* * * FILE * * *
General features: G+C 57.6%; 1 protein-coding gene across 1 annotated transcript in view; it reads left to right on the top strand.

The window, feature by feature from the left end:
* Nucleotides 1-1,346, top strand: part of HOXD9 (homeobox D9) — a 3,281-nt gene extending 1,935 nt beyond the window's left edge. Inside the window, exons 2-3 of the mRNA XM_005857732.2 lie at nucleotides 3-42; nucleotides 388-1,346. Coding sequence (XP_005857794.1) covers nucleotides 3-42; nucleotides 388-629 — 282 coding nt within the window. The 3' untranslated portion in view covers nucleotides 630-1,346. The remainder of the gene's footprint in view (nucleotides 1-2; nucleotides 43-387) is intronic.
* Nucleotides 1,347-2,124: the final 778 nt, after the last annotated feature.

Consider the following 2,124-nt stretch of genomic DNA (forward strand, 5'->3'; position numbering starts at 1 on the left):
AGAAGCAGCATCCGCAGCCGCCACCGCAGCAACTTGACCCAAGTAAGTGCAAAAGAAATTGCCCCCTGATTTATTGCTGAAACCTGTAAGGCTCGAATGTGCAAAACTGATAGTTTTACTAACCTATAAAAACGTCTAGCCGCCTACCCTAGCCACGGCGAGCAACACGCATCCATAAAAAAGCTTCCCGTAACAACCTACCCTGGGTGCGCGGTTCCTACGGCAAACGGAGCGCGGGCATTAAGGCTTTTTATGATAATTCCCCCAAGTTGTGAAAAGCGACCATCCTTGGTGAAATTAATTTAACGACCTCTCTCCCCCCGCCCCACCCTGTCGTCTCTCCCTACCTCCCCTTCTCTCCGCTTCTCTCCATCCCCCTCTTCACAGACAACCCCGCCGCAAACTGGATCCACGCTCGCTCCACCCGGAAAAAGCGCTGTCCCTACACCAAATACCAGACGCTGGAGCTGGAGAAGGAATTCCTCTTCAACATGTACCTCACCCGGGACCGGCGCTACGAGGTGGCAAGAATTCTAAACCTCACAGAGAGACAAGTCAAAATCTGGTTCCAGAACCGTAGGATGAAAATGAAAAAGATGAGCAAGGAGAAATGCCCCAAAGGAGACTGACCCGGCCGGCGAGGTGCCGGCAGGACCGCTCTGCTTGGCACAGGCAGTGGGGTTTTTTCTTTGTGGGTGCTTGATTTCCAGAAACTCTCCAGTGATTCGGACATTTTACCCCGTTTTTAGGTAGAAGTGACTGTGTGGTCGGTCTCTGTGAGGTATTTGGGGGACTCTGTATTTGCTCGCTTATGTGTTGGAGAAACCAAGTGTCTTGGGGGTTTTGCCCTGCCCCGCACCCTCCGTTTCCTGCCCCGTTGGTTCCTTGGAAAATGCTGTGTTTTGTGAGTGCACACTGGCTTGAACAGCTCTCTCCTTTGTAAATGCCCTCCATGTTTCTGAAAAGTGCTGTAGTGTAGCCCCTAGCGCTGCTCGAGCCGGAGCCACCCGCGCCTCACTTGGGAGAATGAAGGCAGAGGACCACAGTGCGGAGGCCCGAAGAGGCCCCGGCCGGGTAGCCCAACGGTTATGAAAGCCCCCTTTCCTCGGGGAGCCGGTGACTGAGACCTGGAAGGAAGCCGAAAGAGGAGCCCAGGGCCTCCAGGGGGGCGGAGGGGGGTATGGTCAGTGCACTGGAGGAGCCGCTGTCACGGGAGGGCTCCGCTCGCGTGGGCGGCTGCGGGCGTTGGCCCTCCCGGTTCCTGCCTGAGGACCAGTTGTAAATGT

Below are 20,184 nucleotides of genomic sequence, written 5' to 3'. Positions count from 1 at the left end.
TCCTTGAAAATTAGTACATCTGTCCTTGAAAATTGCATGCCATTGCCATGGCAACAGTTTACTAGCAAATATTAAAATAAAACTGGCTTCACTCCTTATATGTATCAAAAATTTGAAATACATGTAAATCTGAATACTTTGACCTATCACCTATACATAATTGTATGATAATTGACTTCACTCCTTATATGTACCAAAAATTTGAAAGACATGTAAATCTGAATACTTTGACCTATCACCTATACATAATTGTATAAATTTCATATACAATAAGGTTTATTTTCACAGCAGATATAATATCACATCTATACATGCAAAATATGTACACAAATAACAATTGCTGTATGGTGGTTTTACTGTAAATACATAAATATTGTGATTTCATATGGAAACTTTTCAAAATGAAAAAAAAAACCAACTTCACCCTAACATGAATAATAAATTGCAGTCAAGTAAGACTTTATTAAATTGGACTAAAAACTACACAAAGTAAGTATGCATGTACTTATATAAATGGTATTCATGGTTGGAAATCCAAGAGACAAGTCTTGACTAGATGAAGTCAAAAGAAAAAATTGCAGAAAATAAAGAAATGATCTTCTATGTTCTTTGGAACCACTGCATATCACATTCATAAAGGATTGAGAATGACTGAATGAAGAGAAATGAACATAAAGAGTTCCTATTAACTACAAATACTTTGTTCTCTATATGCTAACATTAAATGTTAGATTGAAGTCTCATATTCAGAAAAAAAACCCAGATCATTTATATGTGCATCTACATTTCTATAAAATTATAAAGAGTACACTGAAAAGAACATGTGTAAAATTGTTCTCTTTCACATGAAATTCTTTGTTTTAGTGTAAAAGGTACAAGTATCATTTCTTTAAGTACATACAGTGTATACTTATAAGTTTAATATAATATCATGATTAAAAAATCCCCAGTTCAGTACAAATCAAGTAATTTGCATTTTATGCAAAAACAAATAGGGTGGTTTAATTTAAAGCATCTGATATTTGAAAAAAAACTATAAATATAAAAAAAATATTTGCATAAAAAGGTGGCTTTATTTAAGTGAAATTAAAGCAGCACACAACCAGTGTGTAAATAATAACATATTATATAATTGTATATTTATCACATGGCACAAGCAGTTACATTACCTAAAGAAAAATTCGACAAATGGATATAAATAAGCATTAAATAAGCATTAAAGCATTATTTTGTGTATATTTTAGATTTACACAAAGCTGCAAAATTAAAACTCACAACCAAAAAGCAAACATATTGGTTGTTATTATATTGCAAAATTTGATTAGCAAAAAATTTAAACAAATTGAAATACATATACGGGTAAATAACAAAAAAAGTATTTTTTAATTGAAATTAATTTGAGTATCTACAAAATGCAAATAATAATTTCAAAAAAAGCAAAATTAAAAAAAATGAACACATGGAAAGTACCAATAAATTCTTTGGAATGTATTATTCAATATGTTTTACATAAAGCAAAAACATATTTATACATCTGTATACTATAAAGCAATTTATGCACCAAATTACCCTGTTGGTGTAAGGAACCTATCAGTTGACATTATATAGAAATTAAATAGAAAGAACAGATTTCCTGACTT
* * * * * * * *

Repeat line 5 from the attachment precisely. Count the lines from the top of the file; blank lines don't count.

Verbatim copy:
Consider the following 2,124-nt stretch of genomic DNA (forward strand, 5'->3'; position numbering starts at 1 on the left):